As many as 150 submissions have been lodged with the Australian Competition and Consumer Commission (ACCC) strenuously objecting to Mitsubishi’s bid to seek approval to offer a 10-year warranty on the condition that the purchaser exclusively acquires servicing from a Mitsubishi dealership
Large scale responses to Exclusive Dealing Notifications are rare and the ACCC has been inundated with opposition from a large number of automotive parts suppliers, industry associations and small independent repairers.
Mitsubishi Motors Australia lodged its application with the ACCC on September 11 seeking approval of the 10-year warranty with the deadline for submissions commenting on the application to be lodged by 9 October. The ACCC will make a decision on the application this month to either revoke the notification or allow it to stand.
The Australian Automotive Aftermarket Association (AAAA), which represents automotive parts manufactures, parts warehousing and distributors and the independent workshops is vehemently opposed to Mitsubishi’s bid.
Association Chief Executive Officer Stuart Charity said Mitsubishi intends to engage in exclusive dealing for the extended warranty – the car owners’ warranty is reduced to five years if the purchaser goes outside the Dealer network. “This type of commercial arrangement is contrary to the Competition Act and must be approved by the ACCC to for Mitsubishi to avoid prosecution,” he said.
“Mitsubishi’s application constitutes a deliberate attempt to exclude Australian owned businesses from supplying safe and legitimate products and services to consumers and should be revoked.
“Extended warranties promised by car manufacturers are designed to encourage consumers to purchase a vehicle with ‘peace of mind’. The fact that car companies feel that they can use conflict-free warranty repairs as a marketing tool is very concerning,” he said.
“The reality is that most car owners are unsure or unaware of their consumer rights and fear legitimate warranty claims will not be honoured. They are inappropriately misled and feel they need to accept the conditions of an extended warranty, just to ensure they have a safety net should their new vehicle fail.
“Mitsubishi’s 10-year conditional warranty essentially encourages consumers to trade away their statutory rights to avoid any potential future issues. It is a blatant attempt to reinforce the myth promulgated by car companies that the only protection a consumer has on their vehicle is under the manufacturer’s warranty.”
Mr Charity said there was also real concern that by approving this application the ACCC will set a precedent that other car companies will follow, and likely result in 10-year conditional warranties being offered by many of the car companies operating in Australia.
“Given the average age of registered vehicles in Australia is just over 10 years, the widespread adoption of these conditional warranties would have a detrimental impact on the 30,000 predominately family-owned mechanical repair businesses in Australia as well as the globally recognised $5 billion Australian automotive parts manufacturing sector.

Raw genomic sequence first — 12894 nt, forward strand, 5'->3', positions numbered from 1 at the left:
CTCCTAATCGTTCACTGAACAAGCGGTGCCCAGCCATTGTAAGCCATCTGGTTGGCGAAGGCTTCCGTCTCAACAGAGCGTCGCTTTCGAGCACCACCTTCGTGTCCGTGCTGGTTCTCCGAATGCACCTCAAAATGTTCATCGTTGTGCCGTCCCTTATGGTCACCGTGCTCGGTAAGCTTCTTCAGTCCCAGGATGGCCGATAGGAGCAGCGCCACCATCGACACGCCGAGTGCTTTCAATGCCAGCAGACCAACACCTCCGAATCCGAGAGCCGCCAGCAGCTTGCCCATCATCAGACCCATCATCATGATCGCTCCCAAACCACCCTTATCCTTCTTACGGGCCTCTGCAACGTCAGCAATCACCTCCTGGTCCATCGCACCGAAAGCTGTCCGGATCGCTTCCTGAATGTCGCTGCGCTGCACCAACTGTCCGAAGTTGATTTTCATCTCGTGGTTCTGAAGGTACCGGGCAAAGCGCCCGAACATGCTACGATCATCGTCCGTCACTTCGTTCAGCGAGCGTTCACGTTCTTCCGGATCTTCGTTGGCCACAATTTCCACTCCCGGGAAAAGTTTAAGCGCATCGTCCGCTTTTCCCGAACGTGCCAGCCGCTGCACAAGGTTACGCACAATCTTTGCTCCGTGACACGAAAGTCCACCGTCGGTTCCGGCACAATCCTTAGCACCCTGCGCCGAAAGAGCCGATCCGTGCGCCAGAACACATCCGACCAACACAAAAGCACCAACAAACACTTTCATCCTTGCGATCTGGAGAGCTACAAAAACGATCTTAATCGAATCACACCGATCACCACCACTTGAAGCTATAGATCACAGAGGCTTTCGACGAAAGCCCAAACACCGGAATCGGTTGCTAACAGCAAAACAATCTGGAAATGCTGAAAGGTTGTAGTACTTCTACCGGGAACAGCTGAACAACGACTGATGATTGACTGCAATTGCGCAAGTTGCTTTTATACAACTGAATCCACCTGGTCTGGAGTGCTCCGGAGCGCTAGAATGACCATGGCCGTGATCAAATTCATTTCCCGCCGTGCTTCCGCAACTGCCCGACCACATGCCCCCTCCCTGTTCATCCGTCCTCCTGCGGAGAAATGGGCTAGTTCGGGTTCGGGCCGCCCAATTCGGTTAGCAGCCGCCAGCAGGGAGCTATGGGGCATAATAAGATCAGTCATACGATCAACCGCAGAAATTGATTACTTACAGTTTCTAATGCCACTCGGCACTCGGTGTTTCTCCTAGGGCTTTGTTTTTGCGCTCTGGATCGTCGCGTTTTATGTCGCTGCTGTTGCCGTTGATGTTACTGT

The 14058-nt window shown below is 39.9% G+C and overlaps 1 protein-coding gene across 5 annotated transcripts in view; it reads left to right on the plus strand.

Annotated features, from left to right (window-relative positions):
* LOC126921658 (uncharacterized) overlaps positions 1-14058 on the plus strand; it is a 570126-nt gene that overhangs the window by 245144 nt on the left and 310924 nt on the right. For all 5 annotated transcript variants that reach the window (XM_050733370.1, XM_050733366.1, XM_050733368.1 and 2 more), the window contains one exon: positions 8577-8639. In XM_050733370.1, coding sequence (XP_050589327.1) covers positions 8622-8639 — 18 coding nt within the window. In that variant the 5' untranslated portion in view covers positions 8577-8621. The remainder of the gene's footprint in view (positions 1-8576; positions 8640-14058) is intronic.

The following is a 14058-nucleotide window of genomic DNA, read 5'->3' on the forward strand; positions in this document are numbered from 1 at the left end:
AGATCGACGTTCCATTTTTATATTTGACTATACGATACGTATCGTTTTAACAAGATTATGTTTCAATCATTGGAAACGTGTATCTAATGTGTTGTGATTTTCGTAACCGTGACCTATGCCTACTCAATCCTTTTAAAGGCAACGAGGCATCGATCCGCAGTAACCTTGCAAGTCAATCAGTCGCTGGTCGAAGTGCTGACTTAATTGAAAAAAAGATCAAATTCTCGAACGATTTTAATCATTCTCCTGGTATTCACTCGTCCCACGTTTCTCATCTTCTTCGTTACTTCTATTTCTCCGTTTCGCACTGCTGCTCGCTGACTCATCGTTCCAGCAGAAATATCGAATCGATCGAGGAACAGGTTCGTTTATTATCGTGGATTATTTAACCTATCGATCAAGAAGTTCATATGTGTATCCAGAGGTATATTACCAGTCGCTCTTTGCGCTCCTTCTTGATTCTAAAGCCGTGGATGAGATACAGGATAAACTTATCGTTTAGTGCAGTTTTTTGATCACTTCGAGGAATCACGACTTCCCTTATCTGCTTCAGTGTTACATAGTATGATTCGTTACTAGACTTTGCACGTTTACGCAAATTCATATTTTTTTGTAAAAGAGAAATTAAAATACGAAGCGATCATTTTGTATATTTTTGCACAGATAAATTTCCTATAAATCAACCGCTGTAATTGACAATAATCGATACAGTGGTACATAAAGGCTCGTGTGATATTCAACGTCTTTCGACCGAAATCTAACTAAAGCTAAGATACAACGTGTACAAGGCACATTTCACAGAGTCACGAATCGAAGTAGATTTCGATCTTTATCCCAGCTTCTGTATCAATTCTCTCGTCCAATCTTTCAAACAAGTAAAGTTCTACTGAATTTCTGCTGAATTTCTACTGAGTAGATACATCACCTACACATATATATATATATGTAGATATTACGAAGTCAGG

“This will result in reduced competition and choice and drive up the cost of vehicle ownership for all Australians.”
GPC Asia Pacific, the largest automotive aftermarket parts supplier in Australia and New Zealand through a network of 517 stores, said in its submission: “We have long championed the cause of choice of repairer for Australia’s vehicle owners. Such choice is critical to ensuring a vibrant competitive industry of automotive service and repair workshops, tens of thousands of whom are independent small businesses, as well as a competitive market for the supply of service and replacement parts. The proposed 10-Year Warranty will substantially lessen competition.”
Blue Toro Mobile Mechanics said: “What is an affront to consumer rights is that the car companies trade on the lack of consumer power and fear leaving the customer to believe that they can only receive conflict free warranty claims on condition that they never visit an independent repairer for servicing and don’t use any part that does not have a Mitsubishi brand name and a Mitsubishi price mark up.
“This is an insidious cycle – make life very hard for consumers, and then frighten them into an exclusive dealing arrangement and never inform them that they already had rights that the car manufacturer does not need to confer upon them.
“If you approve this notification you sanction this poor behaviour and the result will be a loss of benefit for consumers and a loss of innovation for our economy.”
Port Adelaide Auto Repairs said: “This proposal will adversely affect our business, a business that has operated providing competitive, friendly, professional vehicle servicing and maintenance to our local Port Adelaide community for over 23 years, a business that employs nine great people that live and transact in our local community. If the ACCC does not revoke the notification it is obvious that other new vehicle manufacturers will follow suit.”
As ACCC Chairman Rod Sims has already been quoted in the industry as saying: “The ACCC has seen numerous examples of practices by a number of car manufacturers that raise concerns. We found that there is a dominant “culture of repair” underpinning systems and policies across the industry based mainly around the manufacturer’s warranties, when enhanced remedies may be available under Australian Consumer Law.”
For further information and interview opportunities with Stuart Charity please contact:
Jos Roder, Marketing Coordinator, AAAA. Ph: 0423 857 072 / email@example.com